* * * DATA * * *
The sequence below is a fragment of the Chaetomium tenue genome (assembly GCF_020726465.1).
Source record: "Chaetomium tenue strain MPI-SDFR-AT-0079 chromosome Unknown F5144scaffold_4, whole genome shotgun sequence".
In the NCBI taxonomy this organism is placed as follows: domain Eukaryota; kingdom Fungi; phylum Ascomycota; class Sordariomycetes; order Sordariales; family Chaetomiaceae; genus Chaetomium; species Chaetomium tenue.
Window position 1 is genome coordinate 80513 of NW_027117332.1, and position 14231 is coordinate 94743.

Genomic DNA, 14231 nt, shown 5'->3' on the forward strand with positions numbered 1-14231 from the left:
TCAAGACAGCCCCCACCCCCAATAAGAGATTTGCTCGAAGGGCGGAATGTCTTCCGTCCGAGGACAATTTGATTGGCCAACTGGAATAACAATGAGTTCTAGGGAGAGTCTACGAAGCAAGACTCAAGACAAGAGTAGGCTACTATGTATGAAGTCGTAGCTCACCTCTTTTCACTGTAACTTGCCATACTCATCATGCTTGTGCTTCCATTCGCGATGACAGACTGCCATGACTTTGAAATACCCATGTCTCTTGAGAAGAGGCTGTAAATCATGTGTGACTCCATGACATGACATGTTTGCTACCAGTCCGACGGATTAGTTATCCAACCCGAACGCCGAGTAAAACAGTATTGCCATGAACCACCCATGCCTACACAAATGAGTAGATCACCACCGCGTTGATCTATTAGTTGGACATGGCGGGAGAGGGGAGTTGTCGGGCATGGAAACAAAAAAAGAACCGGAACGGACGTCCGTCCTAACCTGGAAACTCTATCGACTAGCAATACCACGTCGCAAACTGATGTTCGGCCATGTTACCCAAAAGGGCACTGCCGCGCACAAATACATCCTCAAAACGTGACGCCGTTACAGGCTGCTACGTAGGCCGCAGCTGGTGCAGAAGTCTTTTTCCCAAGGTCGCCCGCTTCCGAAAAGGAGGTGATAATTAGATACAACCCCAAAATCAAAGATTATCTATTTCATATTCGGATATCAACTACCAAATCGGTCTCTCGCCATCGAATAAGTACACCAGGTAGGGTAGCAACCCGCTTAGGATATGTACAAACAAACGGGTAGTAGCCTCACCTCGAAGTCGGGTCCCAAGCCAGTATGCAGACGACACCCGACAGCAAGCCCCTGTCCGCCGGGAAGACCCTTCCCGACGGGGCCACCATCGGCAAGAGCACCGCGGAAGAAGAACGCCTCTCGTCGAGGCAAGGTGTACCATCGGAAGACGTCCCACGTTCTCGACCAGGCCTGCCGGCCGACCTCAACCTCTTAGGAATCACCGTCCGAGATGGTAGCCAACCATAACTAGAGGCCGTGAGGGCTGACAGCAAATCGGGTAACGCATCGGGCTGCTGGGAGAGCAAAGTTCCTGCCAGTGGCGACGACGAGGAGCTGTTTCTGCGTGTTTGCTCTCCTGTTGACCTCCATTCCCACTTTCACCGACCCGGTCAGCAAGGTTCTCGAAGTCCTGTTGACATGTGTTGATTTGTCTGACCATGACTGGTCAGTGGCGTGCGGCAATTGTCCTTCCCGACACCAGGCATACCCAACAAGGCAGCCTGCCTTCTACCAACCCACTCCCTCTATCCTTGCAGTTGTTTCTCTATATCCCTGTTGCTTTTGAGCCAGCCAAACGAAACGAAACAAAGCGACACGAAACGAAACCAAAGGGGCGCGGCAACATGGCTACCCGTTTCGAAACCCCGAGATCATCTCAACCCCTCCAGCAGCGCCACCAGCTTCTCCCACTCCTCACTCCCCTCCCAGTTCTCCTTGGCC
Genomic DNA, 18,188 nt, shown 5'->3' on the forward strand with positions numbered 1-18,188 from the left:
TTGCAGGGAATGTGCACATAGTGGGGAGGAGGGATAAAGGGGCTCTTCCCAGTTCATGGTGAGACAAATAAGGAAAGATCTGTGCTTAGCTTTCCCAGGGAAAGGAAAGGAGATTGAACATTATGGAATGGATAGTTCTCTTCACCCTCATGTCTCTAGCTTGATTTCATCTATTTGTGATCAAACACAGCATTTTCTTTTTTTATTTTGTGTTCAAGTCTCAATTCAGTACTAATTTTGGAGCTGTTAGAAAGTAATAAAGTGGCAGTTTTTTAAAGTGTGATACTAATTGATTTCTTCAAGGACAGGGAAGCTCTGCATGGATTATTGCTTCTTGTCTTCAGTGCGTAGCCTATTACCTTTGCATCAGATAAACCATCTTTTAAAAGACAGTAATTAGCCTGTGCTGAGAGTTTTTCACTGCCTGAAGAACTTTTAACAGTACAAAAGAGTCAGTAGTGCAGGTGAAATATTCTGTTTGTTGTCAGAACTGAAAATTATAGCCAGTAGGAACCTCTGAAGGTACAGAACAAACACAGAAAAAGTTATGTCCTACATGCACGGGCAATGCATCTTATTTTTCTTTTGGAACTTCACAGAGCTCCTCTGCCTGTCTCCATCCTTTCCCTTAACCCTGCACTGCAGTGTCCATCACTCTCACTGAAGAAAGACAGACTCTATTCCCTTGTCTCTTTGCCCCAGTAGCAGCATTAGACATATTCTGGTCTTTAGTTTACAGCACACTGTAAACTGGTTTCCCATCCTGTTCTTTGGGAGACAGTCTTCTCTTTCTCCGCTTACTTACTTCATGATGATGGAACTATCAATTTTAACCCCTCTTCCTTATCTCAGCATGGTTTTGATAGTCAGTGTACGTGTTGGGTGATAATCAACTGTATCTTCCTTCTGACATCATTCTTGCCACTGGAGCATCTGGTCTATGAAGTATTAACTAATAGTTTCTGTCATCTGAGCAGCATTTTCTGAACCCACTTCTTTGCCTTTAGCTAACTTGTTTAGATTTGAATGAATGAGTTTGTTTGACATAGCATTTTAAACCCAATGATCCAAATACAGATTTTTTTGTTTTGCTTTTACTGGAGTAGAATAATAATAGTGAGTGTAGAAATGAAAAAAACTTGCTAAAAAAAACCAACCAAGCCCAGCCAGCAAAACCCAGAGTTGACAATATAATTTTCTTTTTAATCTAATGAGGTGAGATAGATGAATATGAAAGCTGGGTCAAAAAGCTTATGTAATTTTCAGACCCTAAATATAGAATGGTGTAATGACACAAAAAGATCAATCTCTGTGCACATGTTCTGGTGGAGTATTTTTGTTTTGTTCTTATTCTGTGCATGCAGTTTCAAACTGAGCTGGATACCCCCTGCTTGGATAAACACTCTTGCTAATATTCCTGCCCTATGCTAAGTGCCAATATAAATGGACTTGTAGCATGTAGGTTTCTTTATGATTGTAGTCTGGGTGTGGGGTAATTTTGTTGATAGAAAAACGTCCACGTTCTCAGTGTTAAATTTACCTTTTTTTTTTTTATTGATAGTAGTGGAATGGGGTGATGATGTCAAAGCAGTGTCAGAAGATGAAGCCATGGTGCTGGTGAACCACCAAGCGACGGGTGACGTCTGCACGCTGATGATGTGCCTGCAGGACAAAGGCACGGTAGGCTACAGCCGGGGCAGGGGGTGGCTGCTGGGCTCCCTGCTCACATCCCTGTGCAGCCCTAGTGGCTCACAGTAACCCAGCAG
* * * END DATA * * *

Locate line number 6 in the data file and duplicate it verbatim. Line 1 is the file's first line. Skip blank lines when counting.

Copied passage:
TCAAGACAGCCCCCACCCCCAATAAGAGATTTGCTCGAAGGGCGGAATGTCTTCCGTCCGAGGACAATTTGATTGGCCAACTGGAATAACAATGAGTTCTAGGGAGAGTCTACGAAGCAAGACTCAAGACAAGAGTAGGCTACTATGTATGAAGTCGTAGCTCACCTCTTTTCACTGTAACTTGCCATACTCATCATGCTTGTGCTTCCATTCGCGATGACAGACTGCCATGACTTTGAAATACCCATGTCTCTTGAGAAGAGGCTGTAAATCATGTGTGACTCCATGACATGACATGTTTGCTACCAGTCCGACGGATTAGTTATCCAACCCGAACGCCGAGTAAAACAGTATTGCCATGAACCACCCATGCCTACACAAATGAGTAGATCACCACCGCGTTGATCTATTAGTTGGACATGGCGGGAGAGGGGAGTTGTCGGGCATGGAAACAAAAAAAGAACCGGAACGGACGTCCGTCCTAACCTGGAAACTCTATCGACTAGCAATACCACGTCGCAAACTGATGTTCGGCCATGTTACCCAAAAGGGCACTGCCGCGCACAAATACATCCTCAAAACGTGACGCCGTTACAGGCTGCTACGTAGGCCGCAGCTGGTGCAGAAGTCTTTTTCCCAAGGTCGCCCGCTTCCGAAAAGGAGGTGATAATTAGATACAACCCCAAAATCAAAGATTATCTATTTCATATTCGGATATCAACTACCAAATCGGTCTCTCGCCATCGAATAAGTACACCAGGTAGGGTAGCAACCCGCTTAGGATATGTACAAACAAACGGGTAGTAGCCTCACCTCGAAGTCGGGTCCCAAGCCAGTATGCAGACGACACCCGACAGCAAGCCCCTGTCCGCCGGGAAGACCCTTCCCGACGGGGCCACCATCGGCAAGAGCACCGCGGAAGAAGAACGCCTCTCGTCGAGGCAAGGTGTACCATCGGAAGACGTCCCACGTTCTCGACCAGGCCTGCCGGCCGACCTCAACCTCTTAGGAATCACCGTCCGAGATGGTAGCCAACCATAACTAGAGGCCGTGAGGGCTGACAGCAAATCGGGTAACGCATCGGGCTGCTGGGAGAGCAAAGTTCCTGCCAGTGGCGACGACGAGGAGCTGTTTCTGCGTGTTTGCTCTCCTGTTGACCTCCATTCCCACTTTCACCGACCCGGTCAGCAAGGTTCTCGAAGTCCTGTTGACATGTGTTGATTTGTCTGACCATGACTGGTCAGTGGCGTGCGGCAATTGTCCTTCCCGACACCAGGCATACCCAACAAGGCAGCCTGCCTTCTACCAACCCACTCCCTCTATCCTTGCAGTTGTTTCTCTATATCCCTGTTGCTTTTGAGCCAGCCAAACGAAACGAAACAAAGCGACACGAAACGAAACCAAAGGGGCGCGGCAACATGGCTACCCGTTTCGAAACCCCGAGATCATCTCAACCCCTCCAGCAGCGCCACCAGCTTCTCCCACTCCTCACTCCCCTCCCAGTTCTCCTTGGCC